Jewish mystical tradition reveals the tremendous power that each human being has to affect the world through the unique gift of freewill. The Zohar itself illustrates this idea when it proclaims, "When man accomplishes G‑d's will below, he causes a parallel rectification above." (Zohar I:35a) This single statement can gives us an understanding of the differences between the beings that inhabit the upper, spiritual worlds, and human beings in the lower, physical world.

G‑d created a system where the ripples of our freewill in the physical world are felt even in the spiritual realms….

The idea that G‑d created a world where humans were given complete freewill is a gift of tremendous magnitude and responsibility in itself. But the Zohar teaches us here that G‑d created a system where the ripples of our freewill in the physical world are felt even in the spiritual realms.

Let's examine this concept on a deeper level through the mystical commentary on the Torah written by the great Spanish Kabbalist Rabbi Moshe ben Nachman (1194-1270), known as the Ramban.

In the beginning of parashat Vayetzei, Jacob is fleeing from the murderous intentions of his brother Esau after receiving the blessing of the firstborn. On his way to seek refuge in the home of his uncle Laban, Jacob unknowingly sets up camp on the holy site of the future Temple. The Torah recounts the fantastic vision that appeared to him that night:

And behold the ladder was standing on the ground, and the top was reaching up to the heavens, and behold, angels of G‑d were traveling up and down on it. (Gen. 28:12)

Angels are beings that in their essence completely lack freewill….

The question that drives the Ramban's comment here is a simple one: why are the angels going up first, and then coming down? If angels are truly beings of the upper spiritual worlds, then shouldn't they come down first, and then go up? On this point the Ramban writes:

G‑d shows Jacob in a prophetic dream that everything in the world is done through angels, and all that occurs in the world is done through heavenly decrees given to them. Angels themselves that are sent to interact with the world never do anything on their own accord, whether a small or a large matter, until they return and stand before the Master of the World and say: "We have traveled the earth, and behold it is filled with tranquility", or "it is filled with sword and blood", and then G‑d commands them to return down to the Earth and to do what G‑d desires.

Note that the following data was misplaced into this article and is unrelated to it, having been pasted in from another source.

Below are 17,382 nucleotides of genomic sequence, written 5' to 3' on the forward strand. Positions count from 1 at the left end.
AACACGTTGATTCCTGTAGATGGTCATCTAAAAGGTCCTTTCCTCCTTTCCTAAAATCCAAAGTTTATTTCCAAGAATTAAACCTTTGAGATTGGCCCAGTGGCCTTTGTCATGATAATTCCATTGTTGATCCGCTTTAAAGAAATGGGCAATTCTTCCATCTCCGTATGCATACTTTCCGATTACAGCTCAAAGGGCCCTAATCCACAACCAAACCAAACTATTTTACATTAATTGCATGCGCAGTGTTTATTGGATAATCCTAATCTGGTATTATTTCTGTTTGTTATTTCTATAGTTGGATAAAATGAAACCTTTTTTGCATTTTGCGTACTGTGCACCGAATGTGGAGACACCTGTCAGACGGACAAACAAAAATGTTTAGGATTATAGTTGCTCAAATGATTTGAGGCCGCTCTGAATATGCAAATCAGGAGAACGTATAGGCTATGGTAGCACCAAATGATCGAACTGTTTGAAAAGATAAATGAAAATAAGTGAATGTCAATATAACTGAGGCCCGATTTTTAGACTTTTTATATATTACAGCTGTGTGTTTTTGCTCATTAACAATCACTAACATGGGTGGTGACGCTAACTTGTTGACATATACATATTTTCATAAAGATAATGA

Before we delve into the Ramban, let's first uncover the Torah's perspective of an angel. Unlike the popular image of blonde rosy-cheeked children with feathered wings, the Torah understands an angel as simply a messenger. Anything that is doing the will of its Creator is acting as angel. Even forces such as gravity and the tides, which are natural forces that G‑d creates, can be seen as "angels".

Bringing us back to our topic, the Ramban teaches here that angels are beings that in their essence completely lack freewill. They can only fulfill their assigned tasks, which is why they are going up first, to share their report, and then coming down afterwards, to complete their assignment.

Our freewill actions affect this world, and then are sent up to the heavens….

We, on the other hand, unlike every other aspect of Creation, both in the heavenly and earthly realms, are given freewill. Therefore, our actions must affect the world in a completely different way than any other being.

Both the Ramban and the Zohar are pointing out the two opposite cycles of influence based on freewill, one from the side of angels, and the other from the side of humans.

The influence of angels comes from above. Since they cannot act according to their own freewill, they are always reacting to the desires of their Creator. The will of the angels is nullified to the forces of the heavens, so therefore their cyclical flow starts from above.

The way that G‑d created the world proves the great faith that G‑d has in us….

But for mankind, it is the opposite. Our freewill actions affect this world, and then are sent up to the heavens, inspiring G‑d to react to our deeds. Based on our actions here, G‑d reacts in order to bring about the desired result. For us, the cyclical flow starts here, in the physical world.

On another level, we cannot truly oblige G‑d to do anything. Nothing can occur in this world without the desire of the Creator. But that does not deny the existence of this elaborate system that G‑d created in order to elevate us as equal partners in bringing the world to its complete state.

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